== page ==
A psychologist in Switzerland who treats people with visions of UFOs suggested once that these images might be understood as messages from the Unconscious: “eyes of God,” “eyes in the sky,” as angels were when the world awaited the birth of the Christ.

But today they anticipate a new age. As C.G. Jung put it in his first psychological study in 1958, UFO visions and cultural images are manifestations of psychic changes that appear at the end of one age and the beginning of another: “We are now nearing that great change which may be expected when the springpoint enters Aquarius.”

And so I was interested in the juxtaposition of two stories in the Sunday op-ed pages of The New York Times: one on alien life by Professor Ray Jayawardhana, to whom it “seems absurd, if not arrogant, to think that ours is the only life-bearing world in the galaxy,” and the other on Mormons by the Times's long-in-the-tooth columnist, Maureen Dowd.

They kind of converge. Traditional Christianity in all its branches emerges from earth-based consciousness, with the Christ rising out of the cave or crypt as if out of the womb of the Earth Mother. Mormons believe higher consciousness comes to us from the universe. It can be seen figuratively as a UFO-related cosmology. The past 50 years of UFO dreams and visions do relate to some kind of cosmic "awakening,” which is why they are rendered so important to those who have them. And incidentally, Mulder and Scully’s fabled “Area 51” of UFO cult lore is just a few hours’ drive from where Brigham Young declared, “This is the place.”

It fits Jung’s model. The previous age was one of earth and water; the Earth Mother morphed through millennia from Mary of Nazareth to Victoria. Aquarius is the age of Titans, one of sky, space and electricity (fire).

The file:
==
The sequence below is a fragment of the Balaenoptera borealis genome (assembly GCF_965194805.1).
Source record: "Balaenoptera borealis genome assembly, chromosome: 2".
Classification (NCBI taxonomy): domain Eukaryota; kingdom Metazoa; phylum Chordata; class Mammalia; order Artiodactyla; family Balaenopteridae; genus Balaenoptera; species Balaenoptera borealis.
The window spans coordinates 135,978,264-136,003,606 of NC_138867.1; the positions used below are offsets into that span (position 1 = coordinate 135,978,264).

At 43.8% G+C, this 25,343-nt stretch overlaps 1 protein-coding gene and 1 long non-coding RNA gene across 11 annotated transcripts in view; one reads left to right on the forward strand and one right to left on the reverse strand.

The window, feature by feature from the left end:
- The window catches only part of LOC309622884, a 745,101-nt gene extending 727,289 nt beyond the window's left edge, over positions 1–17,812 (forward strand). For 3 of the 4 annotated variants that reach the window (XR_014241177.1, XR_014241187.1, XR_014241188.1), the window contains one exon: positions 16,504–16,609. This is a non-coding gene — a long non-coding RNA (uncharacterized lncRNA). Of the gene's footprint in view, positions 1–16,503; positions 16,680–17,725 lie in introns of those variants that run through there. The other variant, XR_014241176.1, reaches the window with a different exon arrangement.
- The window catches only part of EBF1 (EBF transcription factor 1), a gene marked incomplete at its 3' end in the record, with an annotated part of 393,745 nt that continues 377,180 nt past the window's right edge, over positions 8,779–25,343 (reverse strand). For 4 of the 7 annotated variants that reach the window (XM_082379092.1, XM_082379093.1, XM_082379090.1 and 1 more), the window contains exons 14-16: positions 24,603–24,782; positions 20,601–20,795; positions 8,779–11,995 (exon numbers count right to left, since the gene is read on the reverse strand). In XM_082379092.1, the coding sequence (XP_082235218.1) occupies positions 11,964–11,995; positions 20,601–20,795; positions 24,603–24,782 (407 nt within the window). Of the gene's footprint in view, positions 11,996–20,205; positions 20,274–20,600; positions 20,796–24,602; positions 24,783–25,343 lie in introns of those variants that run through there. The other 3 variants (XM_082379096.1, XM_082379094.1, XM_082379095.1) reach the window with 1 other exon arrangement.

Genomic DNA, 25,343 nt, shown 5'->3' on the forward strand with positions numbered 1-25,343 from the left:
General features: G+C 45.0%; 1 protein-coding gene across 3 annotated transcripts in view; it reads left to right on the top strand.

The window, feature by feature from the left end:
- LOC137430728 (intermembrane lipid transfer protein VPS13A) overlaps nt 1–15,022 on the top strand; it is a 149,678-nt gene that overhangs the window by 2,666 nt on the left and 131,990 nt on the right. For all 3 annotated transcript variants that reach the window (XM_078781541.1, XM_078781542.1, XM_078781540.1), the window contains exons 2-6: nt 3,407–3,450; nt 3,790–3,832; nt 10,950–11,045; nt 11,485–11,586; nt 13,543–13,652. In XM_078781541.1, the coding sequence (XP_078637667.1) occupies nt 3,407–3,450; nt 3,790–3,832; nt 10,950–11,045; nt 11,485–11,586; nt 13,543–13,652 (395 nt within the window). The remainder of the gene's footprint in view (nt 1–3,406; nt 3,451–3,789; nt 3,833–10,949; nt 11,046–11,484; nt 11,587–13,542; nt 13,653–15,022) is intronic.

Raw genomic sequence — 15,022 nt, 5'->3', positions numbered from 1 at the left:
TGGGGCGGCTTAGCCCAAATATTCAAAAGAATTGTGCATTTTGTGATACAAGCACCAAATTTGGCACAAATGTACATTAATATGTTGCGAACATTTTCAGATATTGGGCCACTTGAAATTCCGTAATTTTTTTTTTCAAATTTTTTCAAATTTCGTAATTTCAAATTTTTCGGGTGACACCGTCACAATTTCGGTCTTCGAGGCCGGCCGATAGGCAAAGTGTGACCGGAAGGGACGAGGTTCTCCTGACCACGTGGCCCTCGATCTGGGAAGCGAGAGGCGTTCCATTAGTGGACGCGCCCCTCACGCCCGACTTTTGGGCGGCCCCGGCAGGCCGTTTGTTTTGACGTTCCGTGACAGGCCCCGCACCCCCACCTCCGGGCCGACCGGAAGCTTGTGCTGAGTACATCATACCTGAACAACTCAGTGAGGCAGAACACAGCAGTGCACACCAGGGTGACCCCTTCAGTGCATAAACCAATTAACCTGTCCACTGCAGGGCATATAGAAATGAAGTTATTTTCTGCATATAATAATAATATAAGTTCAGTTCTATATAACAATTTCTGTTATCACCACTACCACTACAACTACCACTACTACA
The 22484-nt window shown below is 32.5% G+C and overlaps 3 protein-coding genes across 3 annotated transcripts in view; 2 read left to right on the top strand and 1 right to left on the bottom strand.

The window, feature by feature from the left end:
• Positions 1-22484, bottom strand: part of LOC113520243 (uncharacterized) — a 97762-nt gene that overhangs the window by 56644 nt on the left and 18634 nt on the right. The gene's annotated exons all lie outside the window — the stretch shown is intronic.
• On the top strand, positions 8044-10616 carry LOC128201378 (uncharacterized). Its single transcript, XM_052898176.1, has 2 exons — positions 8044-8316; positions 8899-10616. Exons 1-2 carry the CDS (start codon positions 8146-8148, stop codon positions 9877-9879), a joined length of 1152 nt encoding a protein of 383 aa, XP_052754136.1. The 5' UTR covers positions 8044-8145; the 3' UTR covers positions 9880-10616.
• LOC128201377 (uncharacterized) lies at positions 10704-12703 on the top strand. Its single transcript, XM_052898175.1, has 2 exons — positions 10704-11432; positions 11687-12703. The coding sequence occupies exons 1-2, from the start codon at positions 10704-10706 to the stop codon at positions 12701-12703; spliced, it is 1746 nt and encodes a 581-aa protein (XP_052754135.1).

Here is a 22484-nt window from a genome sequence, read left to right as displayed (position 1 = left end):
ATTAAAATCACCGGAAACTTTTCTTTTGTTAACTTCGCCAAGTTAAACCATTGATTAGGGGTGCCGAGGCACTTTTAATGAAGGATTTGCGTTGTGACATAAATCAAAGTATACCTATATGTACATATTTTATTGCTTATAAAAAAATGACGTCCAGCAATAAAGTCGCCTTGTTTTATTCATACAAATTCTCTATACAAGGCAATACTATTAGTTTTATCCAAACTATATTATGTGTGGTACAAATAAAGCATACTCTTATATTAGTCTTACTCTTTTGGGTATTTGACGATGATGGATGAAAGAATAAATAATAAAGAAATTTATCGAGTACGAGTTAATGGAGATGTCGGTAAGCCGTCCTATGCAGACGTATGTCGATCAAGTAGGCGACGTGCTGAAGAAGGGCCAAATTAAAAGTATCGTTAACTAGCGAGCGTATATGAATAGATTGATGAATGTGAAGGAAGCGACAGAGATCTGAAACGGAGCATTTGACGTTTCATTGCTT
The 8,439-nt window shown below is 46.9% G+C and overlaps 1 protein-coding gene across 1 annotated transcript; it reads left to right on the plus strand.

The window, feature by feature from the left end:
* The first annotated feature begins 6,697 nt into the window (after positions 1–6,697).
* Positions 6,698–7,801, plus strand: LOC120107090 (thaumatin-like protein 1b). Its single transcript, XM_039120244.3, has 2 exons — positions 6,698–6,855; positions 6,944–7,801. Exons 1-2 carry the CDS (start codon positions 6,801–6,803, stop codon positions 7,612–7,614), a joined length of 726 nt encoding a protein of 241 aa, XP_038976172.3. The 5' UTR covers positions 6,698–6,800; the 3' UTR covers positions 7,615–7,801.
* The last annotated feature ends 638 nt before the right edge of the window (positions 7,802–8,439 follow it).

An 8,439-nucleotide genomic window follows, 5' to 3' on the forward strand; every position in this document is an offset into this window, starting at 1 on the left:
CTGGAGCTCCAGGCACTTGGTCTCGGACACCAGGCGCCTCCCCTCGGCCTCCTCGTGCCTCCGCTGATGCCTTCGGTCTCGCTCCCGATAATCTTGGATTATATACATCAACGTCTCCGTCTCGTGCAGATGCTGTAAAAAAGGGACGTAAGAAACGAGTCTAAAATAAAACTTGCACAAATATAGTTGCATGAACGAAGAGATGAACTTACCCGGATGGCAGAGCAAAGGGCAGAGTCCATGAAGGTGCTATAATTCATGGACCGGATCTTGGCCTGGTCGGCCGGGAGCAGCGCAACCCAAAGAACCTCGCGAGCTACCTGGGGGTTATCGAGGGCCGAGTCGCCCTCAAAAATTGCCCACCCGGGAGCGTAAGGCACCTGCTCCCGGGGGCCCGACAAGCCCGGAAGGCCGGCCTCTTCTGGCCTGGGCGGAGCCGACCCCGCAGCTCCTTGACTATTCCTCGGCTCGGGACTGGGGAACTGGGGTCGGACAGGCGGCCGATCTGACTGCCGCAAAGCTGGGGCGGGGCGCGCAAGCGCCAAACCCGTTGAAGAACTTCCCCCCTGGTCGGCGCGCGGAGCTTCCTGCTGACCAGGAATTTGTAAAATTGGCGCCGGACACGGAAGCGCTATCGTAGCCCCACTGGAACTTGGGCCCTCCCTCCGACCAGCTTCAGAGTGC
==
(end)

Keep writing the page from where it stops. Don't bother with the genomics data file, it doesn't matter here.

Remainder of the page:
It’s the Mormon moment, says Dowd, meaning something else entirely: “The Republican Mormons Mitt Romney and Jon Huntsman may run for president, braving more questions about whether they wear the sacred undergarment and more resistance from evangelicals who consider Mormonism an affront to Christianity.”

That Mormons are being met with mockery and ridicule by the squalid likes of the writers of “South Park” in their new Broadway play, “The Book of Mormon,” is good news for Mormons. To “live apart” is what Brigham Young expected and intended. Mormons are today being engaged and those who live inside the box — and Dowd’s been there so long she’s about to turn to stone — are afraid of them.

So Mormons may be added to the rising karma of the suddenly relevant being met in shock and denial by the suddenly irrelevant. Along with Ron Paul, Sarah Palin, Judge Andrew Napolitano, Libertarianism, the Tea Party movement and the “Twilight” series. And incidentally, commentary suggesting that the popular “Twilight” series is a mythic tale; a ritualistic and indigenous “creation myth” shifting American consciousness from the Italian/British model — the war is against Victoria, the Red Queen and the Cardinal-like Volturi — to supplant them with a marriage between Native American earth-spirit consciousness and Mormon order, morality, responsibility and work ethic, brought Mormon interest and some enthusiasm.

Outside the box. But as the brilliant and brave Thomas Woods, author of Meltdown and Nullification, has been saying in the Tenth Amendment Center’s current Nullify Now! national tour, "It's not enough to think outside of the box. The box needs to be crushed to the ground and set on fire."